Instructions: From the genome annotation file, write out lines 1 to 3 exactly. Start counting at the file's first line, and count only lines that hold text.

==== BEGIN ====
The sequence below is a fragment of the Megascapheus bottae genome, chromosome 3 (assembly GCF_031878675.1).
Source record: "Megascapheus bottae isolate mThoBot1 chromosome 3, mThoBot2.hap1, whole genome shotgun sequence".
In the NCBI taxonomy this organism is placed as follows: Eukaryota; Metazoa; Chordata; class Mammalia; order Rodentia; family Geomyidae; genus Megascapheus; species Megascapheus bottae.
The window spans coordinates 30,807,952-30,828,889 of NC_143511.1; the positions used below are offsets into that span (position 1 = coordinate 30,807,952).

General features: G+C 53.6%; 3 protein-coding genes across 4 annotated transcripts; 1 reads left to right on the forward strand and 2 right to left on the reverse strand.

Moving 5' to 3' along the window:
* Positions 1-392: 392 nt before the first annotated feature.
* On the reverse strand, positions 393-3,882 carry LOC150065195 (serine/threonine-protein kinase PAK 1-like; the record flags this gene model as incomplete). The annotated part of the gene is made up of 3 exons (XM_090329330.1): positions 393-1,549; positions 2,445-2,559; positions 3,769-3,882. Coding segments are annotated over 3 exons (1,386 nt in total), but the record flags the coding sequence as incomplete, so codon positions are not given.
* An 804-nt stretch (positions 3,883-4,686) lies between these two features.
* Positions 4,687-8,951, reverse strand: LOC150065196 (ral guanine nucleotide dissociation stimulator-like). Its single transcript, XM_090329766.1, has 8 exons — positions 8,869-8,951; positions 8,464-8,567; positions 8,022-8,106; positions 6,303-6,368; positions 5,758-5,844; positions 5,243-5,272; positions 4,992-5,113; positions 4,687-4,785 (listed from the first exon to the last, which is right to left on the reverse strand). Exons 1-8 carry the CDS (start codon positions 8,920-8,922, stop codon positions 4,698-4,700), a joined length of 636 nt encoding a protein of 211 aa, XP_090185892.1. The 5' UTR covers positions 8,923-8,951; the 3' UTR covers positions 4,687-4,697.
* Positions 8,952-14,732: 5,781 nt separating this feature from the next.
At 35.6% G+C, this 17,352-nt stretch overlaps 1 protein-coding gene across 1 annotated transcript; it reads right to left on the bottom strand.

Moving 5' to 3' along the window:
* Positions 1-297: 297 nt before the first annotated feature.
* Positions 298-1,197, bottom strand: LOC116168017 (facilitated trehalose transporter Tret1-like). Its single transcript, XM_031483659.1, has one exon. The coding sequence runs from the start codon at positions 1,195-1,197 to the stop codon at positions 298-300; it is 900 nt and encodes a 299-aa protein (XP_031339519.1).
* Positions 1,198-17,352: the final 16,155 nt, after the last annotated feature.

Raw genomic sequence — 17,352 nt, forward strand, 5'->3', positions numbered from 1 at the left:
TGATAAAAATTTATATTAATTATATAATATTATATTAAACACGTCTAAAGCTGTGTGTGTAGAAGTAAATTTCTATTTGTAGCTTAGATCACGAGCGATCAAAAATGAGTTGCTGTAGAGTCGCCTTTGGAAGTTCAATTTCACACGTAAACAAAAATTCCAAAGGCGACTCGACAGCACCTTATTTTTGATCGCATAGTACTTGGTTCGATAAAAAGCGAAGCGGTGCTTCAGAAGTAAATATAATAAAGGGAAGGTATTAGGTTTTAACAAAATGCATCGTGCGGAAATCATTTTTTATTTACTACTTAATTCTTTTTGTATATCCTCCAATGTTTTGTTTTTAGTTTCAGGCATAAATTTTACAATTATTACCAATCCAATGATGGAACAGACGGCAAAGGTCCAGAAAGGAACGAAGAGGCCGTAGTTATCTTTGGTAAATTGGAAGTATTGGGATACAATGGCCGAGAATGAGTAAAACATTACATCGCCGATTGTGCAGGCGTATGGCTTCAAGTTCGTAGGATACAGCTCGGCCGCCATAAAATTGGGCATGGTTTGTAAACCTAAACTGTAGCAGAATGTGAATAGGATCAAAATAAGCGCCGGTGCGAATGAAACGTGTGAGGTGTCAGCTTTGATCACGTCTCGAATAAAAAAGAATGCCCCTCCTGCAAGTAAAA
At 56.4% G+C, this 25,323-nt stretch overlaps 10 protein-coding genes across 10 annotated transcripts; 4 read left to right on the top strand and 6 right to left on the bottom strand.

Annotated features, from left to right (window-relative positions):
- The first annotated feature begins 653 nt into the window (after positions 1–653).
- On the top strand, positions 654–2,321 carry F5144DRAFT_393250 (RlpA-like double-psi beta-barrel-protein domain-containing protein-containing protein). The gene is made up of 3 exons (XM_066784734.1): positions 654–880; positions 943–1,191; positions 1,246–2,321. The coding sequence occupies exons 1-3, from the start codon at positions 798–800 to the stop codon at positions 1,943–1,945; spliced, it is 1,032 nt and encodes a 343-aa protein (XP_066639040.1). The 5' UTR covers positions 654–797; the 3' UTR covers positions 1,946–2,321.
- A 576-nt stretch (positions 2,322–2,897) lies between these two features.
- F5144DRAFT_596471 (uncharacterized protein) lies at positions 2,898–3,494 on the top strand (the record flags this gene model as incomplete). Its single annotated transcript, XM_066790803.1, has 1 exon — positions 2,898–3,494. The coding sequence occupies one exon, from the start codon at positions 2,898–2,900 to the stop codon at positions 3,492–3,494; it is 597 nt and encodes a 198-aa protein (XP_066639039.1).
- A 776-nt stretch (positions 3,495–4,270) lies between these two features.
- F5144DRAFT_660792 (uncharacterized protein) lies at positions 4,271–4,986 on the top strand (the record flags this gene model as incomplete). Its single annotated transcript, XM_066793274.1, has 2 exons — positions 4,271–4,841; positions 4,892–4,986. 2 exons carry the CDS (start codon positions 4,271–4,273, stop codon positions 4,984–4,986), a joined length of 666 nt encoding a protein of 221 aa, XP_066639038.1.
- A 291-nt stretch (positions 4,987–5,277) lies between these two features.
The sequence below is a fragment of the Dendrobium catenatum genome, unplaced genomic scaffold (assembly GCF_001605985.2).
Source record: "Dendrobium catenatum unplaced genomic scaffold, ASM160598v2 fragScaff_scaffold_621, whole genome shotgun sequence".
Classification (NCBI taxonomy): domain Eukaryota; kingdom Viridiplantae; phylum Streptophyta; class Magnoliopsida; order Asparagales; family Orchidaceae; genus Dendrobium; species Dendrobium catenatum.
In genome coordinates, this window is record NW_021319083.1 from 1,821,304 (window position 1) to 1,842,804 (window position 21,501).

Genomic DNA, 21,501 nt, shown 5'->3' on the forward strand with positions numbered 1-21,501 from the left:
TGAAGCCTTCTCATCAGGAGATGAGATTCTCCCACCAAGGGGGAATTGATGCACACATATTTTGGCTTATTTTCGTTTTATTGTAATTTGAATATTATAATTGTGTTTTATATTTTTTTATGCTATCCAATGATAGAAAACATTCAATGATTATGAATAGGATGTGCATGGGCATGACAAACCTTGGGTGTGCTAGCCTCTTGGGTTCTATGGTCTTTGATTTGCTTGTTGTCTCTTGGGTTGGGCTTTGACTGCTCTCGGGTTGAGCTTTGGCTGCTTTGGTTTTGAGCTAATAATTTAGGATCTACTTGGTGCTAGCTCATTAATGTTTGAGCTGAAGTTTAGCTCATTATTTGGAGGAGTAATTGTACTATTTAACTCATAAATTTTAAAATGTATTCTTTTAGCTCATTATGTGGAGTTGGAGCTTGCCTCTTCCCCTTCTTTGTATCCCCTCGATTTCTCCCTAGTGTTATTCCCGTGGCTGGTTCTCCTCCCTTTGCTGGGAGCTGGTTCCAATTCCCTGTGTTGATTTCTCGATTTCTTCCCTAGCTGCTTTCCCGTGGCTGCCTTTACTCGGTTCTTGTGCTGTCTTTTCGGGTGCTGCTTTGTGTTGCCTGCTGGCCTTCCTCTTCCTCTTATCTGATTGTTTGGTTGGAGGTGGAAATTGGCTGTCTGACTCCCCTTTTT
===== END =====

The sequence below is a fragment of the Megascapheus bottae genome, chromosome 3 (assembly GCF_031878675.1).
Source record: "Megascapheus bottae isolate mThoBot1 chromosome 3, mThoBot2.hap1, whole genome shotgun sequence".
In the NCBI taxonomy this organism is placed as follows: Eukaryota; Metazoa; Chordata; class Mammalia; order Rodentia; family Geomyidae; genus Megascapheus; species Megascapheus bottae.